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1. Israel launches more air strikes after Hamas rejects truce
(Family Features) The Big Ten, the nation's oldest collegiate conference, is commemorating the 100th anniversary of the prestigious Big Ten Medal of Honor by highlighting its 2014 class of honorees. Twenty-four student-athletes from 17 different sports received the honor, the first established award in intercollegiate athletics to demonstrate support for the educational emphasis placed on athletics.
The Academy for Cancer Wellness will hold its 12th annual Music and Memories concert and silent auction at 6:15 p.m Saturday, May 10 at Grace St. Paul’s Episcopal Church, 2331 E. Adams St., Tucson to benefit its Under-Insured Cancer Patients Endowment Fund. The program will feature performances by members of the Tucson Symphony Orchestra and more, performing music by a variety of composers including Schubert, Dvořák and Schumann.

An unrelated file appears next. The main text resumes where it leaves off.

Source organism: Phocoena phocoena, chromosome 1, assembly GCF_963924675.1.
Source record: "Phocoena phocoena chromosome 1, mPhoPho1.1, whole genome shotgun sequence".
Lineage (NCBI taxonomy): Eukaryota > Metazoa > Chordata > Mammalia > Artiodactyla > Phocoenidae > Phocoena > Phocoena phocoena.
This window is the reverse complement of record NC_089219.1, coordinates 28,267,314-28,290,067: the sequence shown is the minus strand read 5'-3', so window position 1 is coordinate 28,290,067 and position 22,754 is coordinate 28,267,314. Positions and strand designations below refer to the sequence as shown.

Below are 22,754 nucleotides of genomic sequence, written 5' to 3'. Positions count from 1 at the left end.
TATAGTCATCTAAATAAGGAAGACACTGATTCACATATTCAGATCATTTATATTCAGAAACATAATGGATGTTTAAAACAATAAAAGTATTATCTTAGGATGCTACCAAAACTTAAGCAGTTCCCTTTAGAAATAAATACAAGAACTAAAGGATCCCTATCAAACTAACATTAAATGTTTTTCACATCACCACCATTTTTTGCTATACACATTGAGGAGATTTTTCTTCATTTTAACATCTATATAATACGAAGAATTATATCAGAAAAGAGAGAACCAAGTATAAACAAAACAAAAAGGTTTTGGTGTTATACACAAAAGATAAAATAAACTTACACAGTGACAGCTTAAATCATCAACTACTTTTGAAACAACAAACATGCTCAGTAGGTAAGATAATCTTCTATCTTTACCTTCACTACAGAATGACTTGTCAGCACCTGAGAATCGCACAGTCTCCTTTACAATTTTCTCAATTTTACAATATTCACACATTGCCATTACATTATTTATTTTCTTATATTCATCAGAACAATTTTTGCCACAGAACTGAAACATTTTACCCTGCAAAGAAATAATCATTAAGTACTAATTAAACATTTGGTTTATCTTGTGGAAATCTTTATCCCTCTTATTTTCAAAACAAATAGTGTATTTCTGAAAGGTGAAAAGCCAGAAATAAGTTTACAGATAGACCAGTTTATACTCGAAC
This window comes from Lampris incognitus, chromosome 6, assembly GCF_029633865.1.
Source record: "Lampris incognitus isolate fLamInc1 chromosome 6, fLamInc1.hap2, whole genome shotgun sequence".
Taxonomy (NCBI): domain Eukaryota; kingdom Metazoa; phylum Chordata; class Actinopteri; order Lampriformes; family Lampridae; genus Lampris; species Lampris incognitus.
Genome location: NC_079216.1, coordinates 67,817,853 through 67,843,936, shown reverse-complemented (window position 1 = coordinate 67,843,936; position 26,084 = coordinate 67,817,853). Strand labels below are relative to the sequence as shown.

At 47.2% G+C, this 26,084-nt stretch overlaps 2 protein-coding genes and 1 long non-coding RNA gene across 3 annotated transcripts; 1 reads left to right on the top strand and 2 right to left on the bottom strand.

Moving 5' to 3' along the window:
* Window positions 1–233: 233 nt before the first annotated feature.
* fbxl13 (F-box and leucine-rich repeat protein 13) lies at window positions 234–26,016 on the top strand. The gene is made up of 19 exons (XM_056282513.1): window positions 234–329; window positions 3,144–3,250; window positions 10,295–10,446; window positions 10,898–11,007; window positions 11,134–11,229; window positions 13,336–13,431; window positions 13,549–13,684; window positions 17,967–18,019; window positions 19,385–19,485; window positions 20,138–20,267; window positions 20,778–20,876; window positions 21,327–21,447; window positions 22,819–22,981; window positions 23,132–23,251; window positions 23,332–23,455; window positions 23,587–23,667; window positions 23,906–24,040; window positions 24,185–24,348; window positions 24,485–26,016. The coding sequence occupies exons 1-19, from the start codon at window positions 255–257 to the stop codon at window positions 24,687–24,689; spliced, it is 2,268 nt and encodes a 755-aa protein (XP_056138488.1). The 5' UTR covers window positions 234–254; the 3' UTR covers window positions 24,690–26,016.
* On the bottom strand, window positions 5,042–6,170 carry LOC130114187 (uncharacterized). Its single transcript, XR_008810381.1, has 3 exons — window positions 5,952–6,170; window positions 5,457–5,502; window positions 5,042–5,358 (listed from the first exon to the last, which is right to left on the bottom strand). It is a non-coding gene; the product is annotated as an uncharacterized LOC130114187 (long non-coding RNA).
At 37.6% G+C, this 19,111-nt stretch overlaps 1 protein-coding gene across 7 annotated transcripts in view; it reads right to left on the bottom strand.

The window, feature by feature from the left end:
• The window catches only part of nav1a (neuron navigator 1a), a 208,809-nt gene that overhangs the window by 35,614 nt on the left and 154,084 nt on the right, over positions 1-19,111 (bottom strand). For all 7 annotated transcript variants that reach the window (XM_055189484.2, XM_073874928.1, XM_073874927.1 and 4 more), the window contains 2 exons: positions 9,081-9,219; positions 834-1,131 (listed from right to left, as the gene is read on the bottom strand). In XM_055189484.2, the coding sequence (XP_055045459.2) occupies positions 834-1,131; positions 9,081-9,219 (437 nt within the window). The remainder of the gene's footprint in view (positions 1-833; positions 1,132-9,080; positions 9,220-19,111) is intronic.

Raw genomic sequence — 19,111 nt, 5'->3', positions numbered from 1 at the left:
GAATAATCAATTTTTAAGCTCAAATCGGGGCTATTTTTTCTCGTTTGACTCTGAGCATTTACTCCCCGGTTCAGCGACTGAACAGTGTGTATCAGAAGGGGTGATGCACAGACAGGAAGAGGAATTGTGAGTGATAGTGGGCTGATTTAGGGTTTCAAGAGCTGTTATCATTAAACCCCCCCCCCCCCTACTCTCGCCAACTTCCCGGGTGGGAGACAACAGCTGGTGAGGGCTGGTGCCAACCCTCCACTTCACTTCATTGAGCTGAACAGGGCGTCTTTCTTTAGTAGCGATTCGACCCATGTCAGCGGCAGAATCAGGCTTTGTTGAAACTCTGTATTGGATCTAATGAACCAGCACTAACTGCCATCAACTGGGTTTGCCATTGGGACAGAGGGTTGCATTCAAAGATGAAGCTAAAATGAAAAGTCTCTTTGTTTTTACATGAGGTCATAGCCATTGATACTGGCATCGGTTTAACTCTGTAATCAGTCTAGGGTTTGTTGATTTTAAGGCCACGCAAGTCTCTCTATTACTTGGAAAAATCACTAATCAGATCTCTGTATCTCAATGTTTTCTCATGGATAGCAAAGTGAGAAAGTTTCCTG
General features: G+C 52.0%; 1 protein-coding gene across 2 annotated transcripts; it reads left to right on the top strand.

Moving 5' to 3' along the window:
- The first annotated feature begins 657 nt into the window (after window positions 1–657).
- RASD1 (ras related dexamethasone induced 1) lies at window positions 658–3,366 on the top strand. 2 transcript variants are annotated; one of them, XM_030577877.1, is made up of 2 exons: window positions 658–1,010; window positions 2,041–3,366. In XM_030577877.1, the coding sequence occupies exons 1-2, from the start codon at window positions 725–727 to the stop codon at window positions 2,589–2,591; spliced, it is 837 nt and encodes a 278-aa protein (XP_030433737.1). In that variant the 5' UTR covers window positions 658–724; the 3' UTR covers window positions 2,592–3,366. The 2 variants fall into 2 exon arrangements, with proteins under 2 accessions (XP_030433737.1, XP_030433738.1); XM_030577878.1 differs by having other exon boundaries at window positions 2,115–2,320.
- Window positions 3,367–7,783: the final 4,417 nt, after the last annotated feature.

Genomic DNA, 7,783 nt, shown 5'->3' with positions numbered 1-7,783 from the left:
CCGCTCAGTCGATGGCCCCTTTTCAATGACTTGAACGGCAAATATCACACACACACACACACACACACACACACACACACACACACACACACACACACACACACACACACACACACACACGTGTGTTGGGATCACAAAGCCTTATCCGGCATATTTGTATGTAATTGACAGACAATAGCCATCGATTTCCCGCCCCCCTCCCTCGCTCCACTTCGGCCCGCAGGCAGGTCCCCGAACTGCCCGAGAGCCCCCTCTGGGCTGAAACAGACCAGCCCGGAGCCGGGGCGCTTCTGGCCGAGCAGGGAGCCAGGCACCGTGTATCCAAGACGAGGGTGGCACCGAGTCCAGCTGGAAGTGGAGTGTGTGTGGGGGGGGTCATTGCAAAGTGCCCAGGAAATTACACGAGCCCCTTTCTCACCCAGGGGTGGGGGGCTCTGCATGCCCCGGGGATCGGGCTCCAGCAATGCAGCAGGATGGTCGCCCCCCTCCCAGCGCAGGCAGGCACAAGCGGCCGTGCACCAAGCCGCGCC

Ironwood Ridge used timely hitting and an early lead to beat Maricopa 10-3 on Thursday afternoon, concluding their season with a win.
Ironwood Ridge upset No. 6 CDO in an absolute slugfest on Tuesday afternoon. The teams combined for 26 runs and 33 hits and the visiting Nighthawks survived a four-error afternoon.
Hidden rocks can spell disaster for even the most skilled snowboarder. For University of Arizona alumna Alana Nichols, an icon of courage and excellence in Paralympic sports, that disaster came not just once, but twice.
(StatePoint) Homeowners looking to save on energy bills can start right at the front door. Evaluating your main entry door at least once annually for its operational capabilities and energy efficiency features is good practice, say experts.
1. Winter storm leaves hundreds of thousands without power
On Monday, Dec. 2, at about 9:30 a.m., Foothills District deputies responded to the 5200 block of N. Crowley Lane, which is near Curtis Road and La Cholla Blvd., in response to a female that called 9-1-1 to request that law enforcement check the welfare of her roommate who was suffering a mental health crisis and had a firearm.